The Fire Service and Higher Education: Occupation vs. Profession

Nowadays in the annals of academia and in the wards of professional schools, there is a commotion about the concept of lifelong learning and adult education in designing program curricula and in defining degree requirements. The former is generally defined as the process of acquiring knowledge or...


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Nowadays in the annals of academia and in the wards of professional schools, there is a commotion about the concept of lifelong learning and adult education in designing program curricula and in defining degree requirements. The former is generally defined as the process of acquiring knowledge or skills throughout life via education, training, work and general life experiences. The latter is generally defined as the art and science of teaching adult learners, also known as andragogy.

Much of what the fire service relies on in terms of knowledge derives from experience, not empirical research conducted by trained scientists in academic settings. We often hear fire service personnel saying in response to a complex problem, “This is how we do it around here.†Lately, however, the fire service has evolved from an occupation into a profession; a discipline that demands more complexity in the skills, ability and knowledge acquired in academic and formal training settings.

We all know of someone who has taken fire science courses at a two-year college; taken courses at state and local fire training academies and through the National Fire Academy (NFA); and achieved various levels of certification. However, these combined achievements have not evolved in a coherent and planned path. The professional development inherent in these combined achievements is usually uncoordinated and fragmented, resulting in duplications of effort and inefficiencies for students. Although the fire service offers numerous certifications, education and training entities, not all of them collaborate with one another. Most fire service agencies adhere to the same standards of the National Fire Protection Association (NFPA), but their application of the standards varies, as funding and local politics vary.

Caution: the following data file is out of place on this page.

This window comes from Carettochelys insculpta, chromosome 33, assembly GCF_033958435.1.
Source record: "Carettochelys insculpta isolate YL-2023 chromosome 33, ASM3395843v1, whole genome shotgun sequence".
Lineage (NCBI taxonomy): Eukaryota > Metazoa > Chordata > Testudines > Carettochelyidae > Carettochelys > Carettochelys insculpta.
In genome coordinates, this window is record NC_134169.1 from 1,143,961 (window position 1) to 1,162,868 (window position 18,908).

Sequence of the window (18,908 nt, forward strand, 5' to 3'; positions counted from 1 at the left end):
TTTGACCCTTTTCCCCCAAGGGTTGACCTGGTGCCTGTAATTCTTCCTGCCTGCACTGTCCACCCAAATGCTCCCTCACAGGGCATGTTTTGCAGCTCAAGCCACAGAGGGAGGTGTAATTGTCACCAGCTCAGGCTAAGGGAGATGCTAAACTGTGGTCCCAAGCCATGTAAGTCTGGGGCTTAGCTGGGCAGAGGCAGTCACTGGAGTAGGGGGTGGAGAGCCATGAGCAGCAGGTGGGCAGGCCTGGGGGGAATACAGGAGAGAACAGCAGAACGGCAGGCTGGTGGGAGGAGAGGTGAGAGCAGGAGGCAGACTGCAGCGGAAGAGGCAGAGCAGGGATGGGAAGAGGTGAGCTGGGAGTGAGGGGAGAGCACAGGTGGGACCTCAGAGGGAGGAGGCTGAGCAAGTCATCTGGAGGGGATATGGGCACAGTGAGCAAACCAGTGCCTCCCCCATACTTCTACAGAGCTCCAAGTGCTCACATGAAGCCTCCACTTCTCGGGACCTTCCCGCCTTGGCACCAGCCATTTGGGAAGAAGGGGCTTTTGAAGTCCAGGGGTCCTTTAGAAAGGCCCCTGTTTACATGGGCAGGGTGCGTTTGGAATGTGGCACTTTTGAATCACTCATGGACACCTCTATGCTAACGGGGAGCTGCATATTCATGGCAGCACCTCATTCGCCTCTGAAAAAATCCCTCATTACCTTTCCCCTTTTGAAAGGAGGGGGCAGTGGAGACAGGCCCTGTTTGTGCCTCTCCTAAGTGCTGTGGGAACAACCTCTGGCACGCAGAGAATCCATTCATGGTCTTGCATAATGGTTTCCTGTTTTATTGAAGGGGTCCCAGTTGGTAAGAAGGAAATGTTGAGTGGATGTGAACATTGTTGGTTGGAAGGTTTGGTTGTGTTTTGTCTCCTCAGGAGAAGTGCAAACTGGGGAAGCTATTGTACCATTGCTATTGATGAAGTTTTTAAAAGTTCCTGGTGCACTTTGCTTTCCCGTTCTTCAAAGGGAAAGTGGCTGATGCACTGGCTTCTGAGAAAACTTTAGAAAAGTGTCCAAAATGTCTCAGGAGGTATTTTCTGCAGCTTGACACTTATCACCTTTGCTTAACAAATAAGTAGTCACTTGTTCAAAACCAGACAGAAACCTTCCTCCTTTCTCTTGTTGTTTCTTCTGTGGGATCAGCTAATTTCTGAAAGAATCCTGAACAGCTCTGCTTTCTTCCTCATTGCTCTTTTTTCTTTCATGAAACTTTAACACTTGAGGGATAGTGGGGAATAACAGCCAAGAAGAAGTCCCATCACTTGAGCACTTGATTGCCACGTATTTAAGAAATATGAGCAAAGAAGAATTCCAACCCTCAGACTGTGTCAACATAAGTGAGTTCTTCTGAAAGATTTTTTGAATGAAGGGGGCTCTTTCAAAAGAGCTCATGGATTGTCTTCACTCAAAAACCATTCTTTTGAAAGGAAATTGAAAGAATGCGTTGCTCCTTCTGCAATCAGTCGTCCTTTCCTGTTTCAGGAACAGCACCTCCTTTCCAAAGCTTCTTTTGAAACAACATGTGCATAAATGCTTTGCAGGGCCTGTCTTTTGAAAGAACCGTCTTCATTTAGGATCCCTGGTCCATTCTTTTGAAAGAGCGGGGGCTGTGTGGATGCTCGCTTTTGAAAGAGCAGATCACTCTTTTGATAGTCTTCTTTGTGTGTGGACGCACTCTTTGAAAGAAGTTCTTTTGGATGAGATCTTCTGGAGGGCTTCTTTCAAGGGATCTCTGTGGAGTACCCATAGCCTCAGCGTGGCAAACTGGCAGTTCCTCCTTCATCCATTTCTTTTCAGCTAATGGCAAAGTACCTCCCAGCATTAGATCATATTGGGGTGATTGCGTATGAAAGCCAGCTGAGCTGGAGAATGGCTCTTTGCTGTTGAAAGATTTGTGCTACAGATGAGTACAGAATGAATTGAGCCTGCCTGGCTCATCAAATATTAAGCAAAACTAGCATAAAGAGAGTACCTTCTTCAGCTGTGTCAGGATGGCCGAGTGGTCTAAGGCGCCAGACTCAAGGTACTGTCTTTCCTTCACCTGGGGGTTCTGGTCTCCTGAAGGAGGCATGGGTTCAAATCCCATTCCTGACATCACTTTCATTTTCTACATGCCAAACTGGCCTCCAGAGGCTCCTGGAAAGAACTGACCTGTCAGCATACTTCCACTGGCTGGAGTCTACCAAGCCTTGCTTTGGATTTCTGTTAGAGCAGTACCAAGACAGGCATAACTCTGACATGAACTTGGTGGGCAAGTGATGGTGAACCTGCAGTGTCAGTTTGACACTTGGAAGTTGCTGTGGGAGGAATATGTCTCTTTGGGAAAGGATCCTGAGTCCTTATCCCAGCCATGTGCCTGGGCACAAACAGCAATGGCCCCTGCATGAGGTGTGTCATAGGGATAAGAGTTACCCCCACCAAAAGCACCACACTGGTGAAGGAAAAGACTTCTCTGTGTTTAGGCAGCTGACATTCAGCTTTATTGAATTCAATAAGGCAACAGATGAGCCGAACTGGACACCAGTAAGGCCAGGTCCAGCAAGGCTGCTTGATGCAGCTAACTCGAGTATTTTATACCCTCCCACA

As a result, a call is sounding for collaboration and coordination among all providers of fire and emergency service professional development. There are major tenets upon which a “profession†is founded, including reciprocity for practicing in different states, universally accepted standards of practice and a professional development model. The work accomplished during the NFA’s Fire and Emergency Services Higher Education (FESHE) Conferences is one of the first responses to the call for the fire and emergency services to transition to a Professional Development Model.

One entity that maintains a commitment to unifying the fire profession training and higher education component is the National Fire Academy. The NFA’s Degrees at a Distance Program (DDP) is a testament to the exact unified baccalaureate curriculum that the fire service needs. The program is an avenue for fire professionals to take college courses that can be used toward a bachelor’s degree with a concentration in the areas of fire administration or fire prevention technology. The program is offered through a national network of four-year colleges and universities.